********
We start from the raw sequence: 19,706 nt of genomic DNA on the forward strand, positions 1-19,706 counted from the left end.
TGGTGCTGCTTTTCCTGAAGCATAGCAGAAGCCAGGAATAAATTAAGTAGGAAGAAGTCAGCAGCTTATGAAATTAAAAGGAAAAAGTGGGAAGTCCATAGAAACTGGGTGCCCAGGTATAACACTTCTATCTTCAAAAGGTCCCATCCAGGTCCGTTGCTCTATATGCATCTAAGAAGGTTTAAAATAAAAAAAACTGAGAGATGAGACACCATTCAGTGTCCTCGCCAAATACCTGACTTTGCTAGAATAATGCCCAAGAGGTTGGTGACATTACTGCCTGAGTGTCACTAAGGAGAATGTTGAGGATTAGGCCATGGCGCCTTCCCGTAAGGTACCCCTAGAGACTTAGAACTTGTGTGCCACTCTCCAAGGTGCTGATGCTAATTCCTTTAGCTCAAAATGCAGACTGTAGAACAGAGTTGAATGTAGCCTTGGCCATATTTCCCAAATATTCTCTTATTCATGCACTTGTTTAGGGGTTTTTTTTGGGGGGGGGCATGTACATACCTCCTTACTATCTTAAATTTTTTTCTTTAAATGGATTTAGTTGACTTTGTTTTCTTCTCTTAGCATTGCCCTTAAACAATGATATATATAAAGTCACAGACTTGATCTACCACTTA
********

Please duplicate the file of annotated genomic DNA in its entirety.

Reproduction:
We start from the raw sequence: 19,706 nt of genomic DNA on the forward strand, positions 1-19,706 counted from the left end.
TGGTGCTGCTTTTCCTGAAGCATAGCAGAAGCCAGGAATAAATTAAGTAGGAAGAAGTCAGCAGCTTATGAAATTAAAAGGAAAAAGTGGGAAGTCCATAGAAACTGGGTGCCCAGGTATAACACTTCTATCTTCAAAAGGTCCCATCCAGGTCCGTTGCTCTATATGCATCTAAGAAGGTTTAAAATAAAAAAAACTGAGAGATGAGACACCATTCAGTGTCCTCGCCAAATACCTGACTTTGCTAGAATAATGCCCAAGAGGTTGGTGACATTACTGCCTGAGTGTCACTAAGGAGAATGTTGAGGATTAGGCCATGGCGCCTTCCCGTAAGGTACCCCTAGAGACTTAGAACTTGTGTGCCACTCTCCAAGGTGCTGATGCTAATTCCTTTAGCTCAAAATGCAGACTGTAGAACAGAGTTGAATGTAGCCTTGGCCATATTTCCCAAATATTCTCTTATTCATGCACTTGTTTAGGGGTTTTTTTTGGGGGGGGGCATGTACATACCTCCTTACTATCTTAAATTTTTTTCTTTAAATGGATTTAGTTGACTTTGTTTTCTTCTCTTAGCATTGCCCTTAAACAATGATATATATAAAGTCACAGACTTGATCTACCACTTA